Jun

14

2012

Tony Reinke|10:00 PM CT

The Page that Changed My Life: Tony Reinke

While researching for my first book, I found this quote from a 1981 John Piper sermon on the benefits of reading:

What I have learned from about 20 years of serious reading is this. It is sentences that change my life, not books. What changes my life is some new glimpse of truth, some powerful challenge, some resolution to a long-standing dilemma, and these usually come concentrated in a sentence or two. I do not remember 99 percent of what I read, but if the 1 percent of each book or article I do remember is a life-changing insight, then I don't begrudge the 99 percent. And that life-changing insight usually comes in a moment, a moment whose value is all out of proportion to its little size.

That is so true. It is not books that change lives, but bits of a book, phrases, lines, sentences, paragraphs, pages. So I welcome this opportunity to talk about a selection from one of the most important books in my Christian pilgrimage, Octavius Winslow's The Precious Things of God.

Winslow

Precious Things is an old and somewhat obscure book, first published in London in 1860. It was republished in 1994 by Soli Deo Gloria, but since it has passed into and out of print several times. I read it for the first time in 2000 and 2001. It is a precious book to hold in my hands now because I distinctly remember bringing it to the hospital for the birth of our first child. I read from it to my wife as we walked the hospital hallways to speed up the labor process---me holding my wife's hand with one hand and holding Winslow open with the other.

From start to finish, the book is soaked with profound points because it is a book devoted to all the things that God finds precious. Think of it as something of a precursor to Piper's The Pleasures of God.

Of all the pages in that book, I was hit hardest by this paragraph spread out on pages 66-67. Here's what I read:

Thank God for the least degree of faith, though it be less than the grain of [a] mustard seed, for the smallest measure will conduct you fully into heaven. And yet forget not that there is no difficulty that faith in God, however small, cannot surmount, no mountain it cannot level, no tree it cannot uproot, simply because it deals with the power of God. Calling to its aid omnipotence, allying itself with the Almighty, it can thrash the mountains small, and make the hills as chaff, it can leap over a wall and run through a troop, and though often lame and halting, it yet can take the prey.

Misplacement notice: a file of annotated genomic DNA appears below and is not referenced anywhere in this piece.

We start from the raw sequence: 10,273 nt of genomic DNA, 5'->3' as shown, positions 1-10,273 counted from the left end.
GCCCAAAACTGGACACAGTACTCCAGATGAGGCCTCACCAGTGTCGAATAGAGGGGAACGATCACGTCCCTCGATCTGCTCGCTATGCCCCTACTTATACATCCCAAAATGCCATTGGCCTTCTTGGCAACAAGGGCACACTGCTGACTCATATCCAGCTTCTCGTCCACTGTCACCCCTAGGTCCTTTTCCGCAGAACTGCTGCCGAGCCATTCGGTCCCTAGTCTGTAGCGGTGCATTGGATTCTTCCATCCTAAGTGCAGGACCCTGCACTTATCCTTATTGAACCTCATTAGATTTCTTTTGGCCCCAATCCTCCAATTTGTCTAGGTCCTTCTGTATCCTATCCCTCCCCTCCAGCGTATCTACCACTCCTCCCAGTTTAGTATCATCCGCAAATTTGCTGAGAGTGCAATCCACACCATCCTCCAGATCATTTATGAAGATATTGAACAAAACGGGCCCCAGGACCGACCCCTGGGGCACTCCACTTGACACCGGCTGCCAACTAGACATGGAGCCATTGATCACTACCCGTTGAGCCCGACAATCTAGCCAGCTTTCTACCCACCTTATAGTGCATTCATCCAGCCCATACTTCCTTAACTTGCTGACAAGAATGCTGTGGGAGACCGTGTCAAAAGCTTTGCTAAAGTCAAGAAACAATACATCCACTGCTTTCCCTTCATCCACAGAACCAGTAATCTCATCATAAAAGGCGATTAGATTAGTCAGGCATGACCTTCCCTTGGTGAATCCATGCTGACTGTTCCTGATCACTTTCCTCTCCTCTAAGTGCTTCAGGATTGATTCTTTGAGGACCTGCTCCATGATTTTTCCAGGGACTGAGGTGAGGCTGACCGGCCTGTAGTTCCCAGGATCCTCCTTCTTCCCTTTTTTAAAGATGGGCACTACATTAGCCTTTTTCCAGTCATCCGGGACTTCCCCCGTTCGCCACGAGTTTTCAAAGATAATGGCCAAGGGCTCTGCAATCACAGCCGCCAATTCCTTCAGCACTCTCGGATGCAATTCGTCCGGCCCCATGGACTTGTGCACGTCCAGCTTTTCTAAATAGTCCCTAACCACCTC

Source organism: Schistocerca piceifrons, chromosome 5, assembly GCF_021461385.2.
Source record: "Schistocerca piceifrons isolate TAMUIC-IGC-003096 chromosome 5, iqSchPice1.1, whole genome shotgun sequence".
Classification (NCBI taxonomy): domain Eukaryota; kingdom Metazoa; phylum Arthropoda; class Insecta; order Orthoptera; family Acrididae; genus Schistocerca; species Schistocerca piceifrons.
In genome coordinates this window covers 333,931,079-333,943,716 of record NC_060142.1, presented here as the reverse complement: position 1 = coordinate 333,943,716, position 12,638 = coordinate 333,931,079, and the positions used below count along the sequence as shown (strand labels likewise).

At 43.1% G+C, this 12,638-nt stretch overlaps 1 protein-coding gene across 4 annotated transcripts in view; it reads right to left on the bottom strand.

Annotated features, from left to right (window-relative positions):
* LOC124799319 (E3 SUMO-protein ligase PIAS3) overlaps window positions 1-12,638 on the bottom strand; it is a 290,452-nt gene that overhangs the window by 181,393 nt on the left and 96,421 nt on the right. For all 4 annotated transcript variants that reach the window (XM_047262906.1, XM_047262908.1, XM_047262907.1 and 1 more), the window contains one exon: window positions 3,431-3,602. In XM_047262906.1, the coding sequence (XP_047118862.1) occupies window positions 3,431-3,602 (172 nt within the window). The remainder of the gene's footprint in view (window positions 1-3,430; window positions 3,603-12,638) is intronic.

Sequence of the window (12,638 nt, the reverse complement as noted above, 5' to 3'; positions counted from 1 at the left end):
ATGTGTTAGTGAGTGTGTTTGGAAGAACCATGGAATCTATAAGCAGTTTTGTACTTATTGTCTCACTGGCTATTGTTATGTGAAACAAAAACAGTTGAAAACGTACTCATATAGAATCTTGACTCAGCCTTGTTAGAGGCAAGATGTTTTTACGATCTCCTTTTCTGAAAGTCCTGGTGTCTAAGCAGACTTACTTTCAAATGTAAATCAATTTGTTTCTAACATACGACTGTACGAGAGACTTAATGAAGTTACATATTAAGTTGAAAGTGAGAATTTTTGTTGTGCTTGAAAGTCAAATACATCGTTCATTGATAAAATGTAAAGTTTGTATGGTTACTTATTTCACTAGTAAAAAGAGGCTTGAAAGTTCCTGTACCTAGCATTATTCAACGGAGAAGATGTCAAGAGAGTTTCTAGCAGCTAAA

Those lines continue to push my thoughts far outside of myself, out beyond the dark smudges of self-sufficiency I spread over everything, and beyond my own fallible self-assessment of the strength of my personal faith, and on to something far greater. Those words force my eyes to the One in whom I believe. My attention gets turned from the potency of my faith and fixed firmly on the power of the God in whom I believe. And for me that's huge. And as a young believer, it was exactly what I needed to read.

Now I have come to see the great benefits of having a growing and robust faith in God, the kind of faith that grows like a seed. And we know that Mr. Little-Faith is prone to getting clubbed over the head, wounded, and nearly robbed by Mr. Guilt. But even more importantly, an increase in faith does not tap into a greater God. Thus even a teeny tiny mustard-seed-sized faith that is genuine is a powerful faith, a mountain-tossing faith, a faith that fully unites us to Christ, and a precious faith in the sight of God (Luke 17:6).

Tony Reinke is a content strategist for Desiring God in Minneapolis. He is the author of Lit! A Christian Guide to Reading Books (Crossway, 2011). He lives in Minneapolis with his wife and three children.

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